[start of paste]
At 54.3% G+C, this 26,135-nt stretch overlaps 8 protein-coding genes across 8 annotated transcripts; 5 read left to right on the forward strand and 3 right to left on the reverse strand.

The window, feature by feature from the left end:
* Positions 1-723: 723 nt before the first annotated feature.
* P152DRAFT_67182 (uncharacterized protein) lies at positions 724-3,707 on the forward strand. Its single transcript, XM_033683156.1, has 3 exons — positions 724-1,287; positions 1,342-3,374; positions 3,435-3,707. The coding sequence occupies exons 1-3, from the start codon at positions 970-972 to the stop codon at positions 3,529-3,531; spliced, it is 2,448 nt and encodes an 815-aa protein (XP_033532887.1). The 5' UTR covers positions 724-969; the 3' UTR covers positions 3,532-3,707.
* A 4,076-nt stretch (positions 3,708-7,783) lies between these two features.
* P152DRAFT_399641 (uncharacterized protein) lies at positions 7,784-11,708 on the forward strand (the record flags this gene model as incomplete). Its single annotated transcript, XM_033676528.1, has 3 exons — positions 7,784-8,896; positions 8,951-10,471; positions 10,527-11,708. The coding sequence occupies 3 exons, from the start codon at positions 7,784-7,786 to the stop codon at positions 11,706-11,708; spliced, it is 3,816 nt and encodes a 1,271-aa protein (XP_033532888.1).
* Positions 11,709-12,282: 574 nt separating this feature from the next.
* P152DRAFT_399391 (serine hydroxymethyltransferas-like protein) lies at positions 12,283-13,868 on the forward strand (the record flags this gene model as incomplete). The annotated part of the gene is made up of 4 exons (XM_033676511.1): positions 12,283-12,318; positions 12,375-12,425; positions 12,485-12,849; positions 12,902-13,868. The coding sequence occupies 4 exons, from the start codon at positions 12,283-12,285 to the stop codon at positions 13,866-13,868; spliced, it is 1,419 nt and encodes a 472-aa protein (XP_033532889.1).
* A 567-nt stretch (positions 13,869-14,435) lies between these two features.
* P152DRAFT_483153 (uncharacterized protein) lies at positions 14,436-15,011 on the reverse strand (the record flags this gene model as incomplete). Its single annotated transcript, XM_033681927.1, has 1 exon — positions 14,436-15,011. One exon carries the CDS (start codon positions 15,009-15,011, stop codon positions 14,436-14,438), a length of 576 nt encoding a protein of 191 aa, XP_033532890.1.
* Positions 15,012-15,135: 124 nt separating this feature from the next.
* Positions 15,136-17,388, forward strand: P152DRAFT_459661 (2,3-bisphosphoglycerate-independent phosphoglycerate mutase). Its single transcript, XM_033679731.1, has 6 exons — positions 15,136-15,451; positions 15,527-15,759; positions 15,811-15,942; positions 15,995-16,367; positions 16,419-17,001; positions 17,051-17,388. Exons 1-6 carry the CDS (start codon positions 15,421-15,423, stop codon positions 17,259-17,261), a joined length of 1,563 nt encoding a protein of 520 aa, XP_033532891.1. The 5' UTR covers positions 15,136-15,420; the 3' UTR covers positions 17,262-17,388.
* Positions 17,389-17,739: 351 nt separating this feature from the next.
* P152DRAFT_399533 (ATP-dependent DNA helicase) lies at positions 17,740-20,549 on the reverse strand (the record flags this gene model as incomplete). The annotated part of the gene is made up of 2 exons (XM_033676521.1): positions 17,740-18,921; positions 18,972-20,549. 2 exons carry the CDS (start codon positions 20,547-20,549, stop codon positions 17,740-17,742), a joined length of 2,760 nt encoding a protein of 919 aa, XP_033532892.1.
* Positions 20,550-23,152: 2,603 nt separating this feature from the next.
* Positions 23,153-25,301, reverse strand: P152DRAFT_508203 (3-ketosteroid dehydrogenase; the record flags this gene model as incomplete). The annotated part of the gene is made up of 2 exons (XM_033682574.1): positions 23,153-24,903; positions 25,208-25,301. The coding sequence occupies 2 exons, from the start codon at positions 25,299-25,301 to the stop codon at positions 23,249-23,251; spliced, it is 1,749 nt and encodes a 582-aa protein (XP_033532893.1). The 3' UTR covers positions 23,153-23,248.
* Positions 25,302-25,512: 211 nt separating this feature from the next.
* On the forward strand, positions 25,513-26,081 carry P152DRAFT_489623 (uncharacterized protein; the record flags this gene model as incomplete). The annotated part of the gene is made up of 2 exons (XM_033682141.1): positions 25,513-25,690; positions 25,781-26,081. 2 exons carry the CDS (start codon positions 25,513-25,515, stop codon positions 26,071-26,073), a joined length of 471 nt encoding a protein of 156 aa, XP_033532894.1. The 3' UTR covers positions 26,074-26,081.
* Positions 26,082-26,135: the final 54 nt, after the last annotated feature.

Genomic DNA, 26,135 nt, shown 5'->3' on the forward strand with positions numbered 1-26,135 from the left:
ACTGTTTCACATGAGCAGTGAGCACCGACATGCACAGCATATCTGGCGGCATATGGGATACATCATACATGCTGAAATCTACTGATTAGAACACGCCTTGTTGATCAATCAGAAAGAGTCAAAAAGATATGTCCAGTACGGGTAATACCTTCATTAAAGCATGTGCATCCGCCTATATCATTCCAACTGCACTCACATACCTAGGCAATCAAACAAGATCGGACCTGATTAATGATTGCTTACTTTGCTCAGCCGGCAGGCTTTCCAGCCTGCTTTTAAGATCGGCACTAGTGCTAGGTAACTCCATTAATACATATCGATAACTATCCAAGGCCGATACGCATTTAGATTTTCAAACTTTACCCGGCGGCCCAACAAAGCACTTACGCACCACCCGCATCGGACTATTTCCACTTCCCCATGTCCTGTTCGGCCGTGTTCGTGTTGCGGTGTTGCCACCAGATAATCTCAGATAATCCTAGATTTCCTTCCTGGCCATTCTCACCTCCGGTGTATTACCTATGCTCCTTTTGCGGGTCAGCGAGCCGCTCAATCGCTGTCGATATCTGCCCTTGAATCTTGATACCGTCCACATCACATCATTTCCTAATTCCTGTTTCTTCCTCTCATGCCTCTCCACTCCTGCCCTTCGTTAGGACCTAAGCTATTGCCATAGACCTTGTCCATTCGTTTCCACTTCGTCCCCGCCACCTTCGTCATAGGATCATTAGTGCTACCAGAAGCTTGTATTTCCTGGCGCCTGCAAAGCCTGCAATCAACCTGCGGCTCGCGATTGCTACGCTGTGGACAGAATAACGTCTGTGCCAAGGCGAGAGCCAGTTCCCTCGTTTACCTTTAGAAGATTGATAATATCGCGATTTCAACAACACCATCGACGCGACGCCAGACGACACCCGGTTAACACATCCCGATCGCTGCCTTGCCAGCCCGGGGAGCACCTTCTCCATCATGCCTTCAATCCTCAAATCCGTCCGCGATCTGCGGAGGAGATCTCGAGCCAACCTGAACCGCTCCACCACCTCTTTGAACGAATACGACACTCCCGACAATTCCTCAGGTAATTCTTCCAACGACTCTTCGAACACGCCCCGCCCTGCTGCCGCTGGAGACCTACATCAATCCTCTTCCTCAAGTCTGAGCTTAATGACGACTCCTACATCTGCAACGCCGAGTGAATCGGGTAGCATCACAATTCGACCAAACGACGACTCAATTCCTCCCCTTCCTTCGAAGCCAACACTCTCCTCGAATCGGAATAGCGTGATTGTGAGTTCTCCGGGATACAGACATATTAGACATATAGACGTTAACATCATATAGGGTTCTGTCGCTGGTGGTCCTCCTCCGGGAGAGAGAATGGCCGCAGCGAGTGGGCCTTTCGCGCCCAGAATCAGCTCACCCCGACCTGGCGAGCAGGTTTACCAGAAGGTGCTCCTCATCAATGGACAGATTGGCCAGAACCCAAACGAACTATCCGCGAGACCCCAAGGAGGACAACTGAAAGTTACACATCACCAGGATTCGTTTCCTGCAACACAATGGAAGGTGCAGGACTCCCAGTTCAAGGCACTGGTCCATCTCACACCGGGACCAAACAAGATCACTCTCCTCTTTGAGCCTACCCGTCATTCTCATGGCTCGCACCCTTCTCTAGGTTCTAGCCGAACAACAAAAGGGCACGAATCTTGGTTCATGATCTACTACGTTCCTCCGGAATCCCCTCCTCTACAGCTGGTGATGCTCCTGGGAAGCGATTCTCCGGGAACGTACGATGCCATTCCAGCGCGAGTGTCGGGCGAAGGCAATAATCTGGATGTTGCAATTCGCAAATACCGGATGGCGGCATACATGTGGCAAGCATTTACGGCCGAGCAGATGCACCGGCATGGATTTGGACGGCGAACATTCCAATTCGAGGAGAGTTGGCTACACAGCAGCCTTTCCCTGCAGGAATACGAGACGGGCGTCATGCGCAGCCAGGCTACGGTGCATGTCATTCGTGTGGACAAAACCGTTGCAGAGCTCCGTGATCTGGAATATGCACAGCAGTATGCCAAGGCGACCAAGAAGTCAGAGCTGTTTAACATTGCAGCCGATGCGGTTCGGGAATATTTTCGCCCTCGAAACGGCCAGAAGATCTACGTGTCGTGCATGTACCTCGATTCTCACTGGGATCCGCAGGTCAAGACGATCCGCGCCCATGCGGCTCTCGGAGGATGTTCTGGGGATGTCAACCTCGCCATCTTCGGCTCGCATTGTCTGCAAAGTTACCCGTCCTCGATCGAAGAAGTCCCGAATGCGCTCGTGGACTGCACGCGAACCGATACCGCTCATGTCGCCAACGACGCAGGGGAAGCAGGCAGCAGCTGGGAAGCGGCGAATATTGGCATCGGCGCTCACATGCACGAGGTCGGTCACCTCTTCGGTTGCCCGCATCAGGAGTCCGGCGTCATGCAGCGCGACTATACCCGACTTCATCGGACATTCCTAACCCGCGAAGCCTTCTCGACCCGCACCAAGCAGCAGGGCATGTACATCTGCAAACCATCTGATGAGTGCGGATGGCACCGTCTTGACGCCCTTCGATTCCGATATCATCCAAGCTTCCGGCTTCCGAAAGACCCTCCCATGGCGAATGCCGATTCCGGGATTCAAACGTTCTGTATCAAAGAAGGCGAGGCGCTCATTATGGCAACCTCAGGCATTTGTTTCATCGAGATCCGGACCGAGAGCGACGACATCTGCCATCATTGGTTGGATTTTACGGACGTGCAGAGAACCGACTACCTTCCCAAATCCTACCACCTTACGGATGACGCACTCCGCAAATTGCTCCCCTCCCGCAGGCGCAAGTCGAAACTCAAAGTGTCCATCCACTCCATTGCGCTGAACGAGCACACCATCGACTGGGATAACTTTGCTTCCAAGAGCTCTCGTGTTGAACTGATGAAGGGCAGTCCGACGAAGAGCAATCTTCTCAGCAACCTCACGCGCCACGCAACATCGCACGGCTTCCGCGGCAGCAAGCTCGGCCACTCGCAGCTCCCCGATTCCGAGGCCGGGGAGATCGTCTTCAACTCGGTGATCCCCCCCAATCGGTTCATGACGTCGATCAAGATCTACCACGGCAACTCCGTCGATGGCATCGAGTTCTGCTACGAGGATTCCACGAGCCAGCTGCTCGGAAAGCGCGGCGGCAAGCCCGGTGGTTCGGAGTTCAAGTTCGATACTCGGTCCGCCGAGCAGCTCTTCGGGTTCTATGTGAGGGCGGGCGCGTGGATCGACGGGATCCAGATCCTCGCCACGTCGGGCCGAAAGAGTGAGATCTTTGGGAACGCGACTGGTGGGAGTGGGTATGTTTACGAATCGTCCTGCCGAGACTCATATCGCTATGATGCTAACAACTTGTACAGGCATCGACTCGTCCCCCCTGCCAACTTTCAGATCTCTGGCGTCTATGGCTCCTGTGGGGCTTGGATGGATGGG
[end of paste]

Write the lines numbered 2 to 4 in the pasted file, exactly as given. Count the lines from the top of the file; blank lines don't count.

The window, feature by feature from the left end:
* Positions 1-723: 723 nt before the first annotated feature.
* P152DRAFT_67182 (uncharacterized protein) lies at positions 724-3,707 on the forward strand. Its single transcript, XM_033683156.1, has 3 exons — positions 724-1,287; positions 1,342-3,374; positions 3,435-3,707. The coding sequence occupies exons 1-3, from the start codon at positions 970-972 to the stop codon at positions 3,529-3,531; spliced, it is 2,448 nt and encodes an 815-aa protein (XP_033532887.1). The 5' UTR covers positions 724-969; the 3' UTR covers positions 3,532-3,707.